Funding for many of these programmes expires in April 2016 and he worries that a Labour prime minister might face more “ideological challenges” in winning funding for these types of initiatives. “Ed Miliband does need to reassure British business that he is an ally and show that he appreciates the sector,” the EEF chief adds.

Yet Mr Scuoler might be pleasantly surprised that, in many respects, he and Labour appear to be singing from quite a similar hymn sheet. Iain Wright, the shadow industry minister, says that his party aims for stability in industrial policy. “We want to provide as much certainty as possible to ensure we attract as much inward investment and as many good manufacturing jobs as possible,” Mr Wright says. The MP for Hartlepool adds: “We’re very short term in our outlook – good manufacturing businesses are much more long term in their thinking. We’ve got to align with that as much as possible to ensure manufacturing is a success in Britain.”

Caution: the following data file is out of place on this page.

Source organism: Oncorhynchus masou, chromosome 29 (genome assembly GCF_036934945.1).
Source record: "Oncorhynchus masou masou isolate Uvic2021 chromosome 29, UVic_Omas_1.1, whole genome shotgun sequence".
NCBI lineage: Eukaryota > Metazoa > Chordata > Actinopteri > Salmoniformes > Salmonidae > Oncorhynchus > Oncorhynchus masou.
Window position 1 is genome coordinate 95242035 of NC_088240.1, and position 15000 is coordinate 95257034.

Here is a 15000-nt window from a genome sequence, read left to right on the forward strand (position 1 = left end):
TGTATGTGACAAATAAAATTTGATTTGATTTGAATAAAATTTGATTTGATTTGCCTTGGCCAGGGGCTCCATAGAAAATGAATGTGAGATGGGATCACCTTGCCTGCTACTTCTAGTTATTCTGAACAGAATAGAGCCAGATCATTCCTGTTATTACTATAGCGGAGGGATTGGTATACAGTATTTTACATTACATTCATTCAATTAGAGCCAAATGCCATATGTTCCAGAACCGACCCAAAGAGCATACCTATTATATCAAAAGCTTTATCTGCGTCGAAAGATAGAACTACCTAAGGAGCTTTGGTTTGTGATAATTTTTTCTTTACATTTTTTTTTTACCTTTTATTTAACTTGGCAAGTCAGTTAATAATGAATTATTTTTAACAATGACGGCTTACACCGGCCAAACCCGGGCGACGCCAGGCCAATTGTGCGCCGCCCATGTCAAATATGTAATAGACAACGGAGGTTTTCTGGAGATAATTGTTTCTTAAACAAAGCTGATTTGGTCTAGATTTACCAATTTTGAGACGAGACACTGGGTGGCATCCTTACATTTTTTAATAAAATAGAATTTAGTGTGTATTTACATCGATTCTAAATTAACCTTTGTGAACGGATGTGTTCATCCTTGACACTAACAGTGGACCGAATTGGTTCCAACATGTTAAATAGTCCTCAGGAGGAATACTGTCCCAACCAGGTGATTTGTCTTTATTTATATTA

In Mr Wright’s mind, the coalition is on the right track with its industrial policy, but has not done enough to foster innovation, which he says ought to be at the heart of British manufacturing. There has also been a failure to pay enough attention to sectors such as food and drink manufacturing where Britain is strong and has a global reputation. Neither is the UK selling as much to the rest of the world as it should. “Exports are key and we don’t achieve our potential – we’re underplaying our strength,” he says.

GLOBAL OUTLOOK

However, Mark Stephenson, UK manufacturing lead partner at Deloitte, argues that UKTI has done a good job of encouraging small and medium-sized manufacturers to adopt a global outlook, and develop products with exports in mind. He says politicians from all sides have become cheerleaders for manufacturers and helped the public to recognise the sector’s importance to the economy. But Mr Stephenson also notes: “It’s crucial that politicians continue to champion the increasingly highly technical, modernised and inventive industry that is UK manufacturing.”

No matter who forms the next government, he believes a more coherent industrial strategy that identifies key manufacturing hubs to help bolster the whole ecosystem is important. “Support from the government is crucial to the long-term success of the industry,” he says.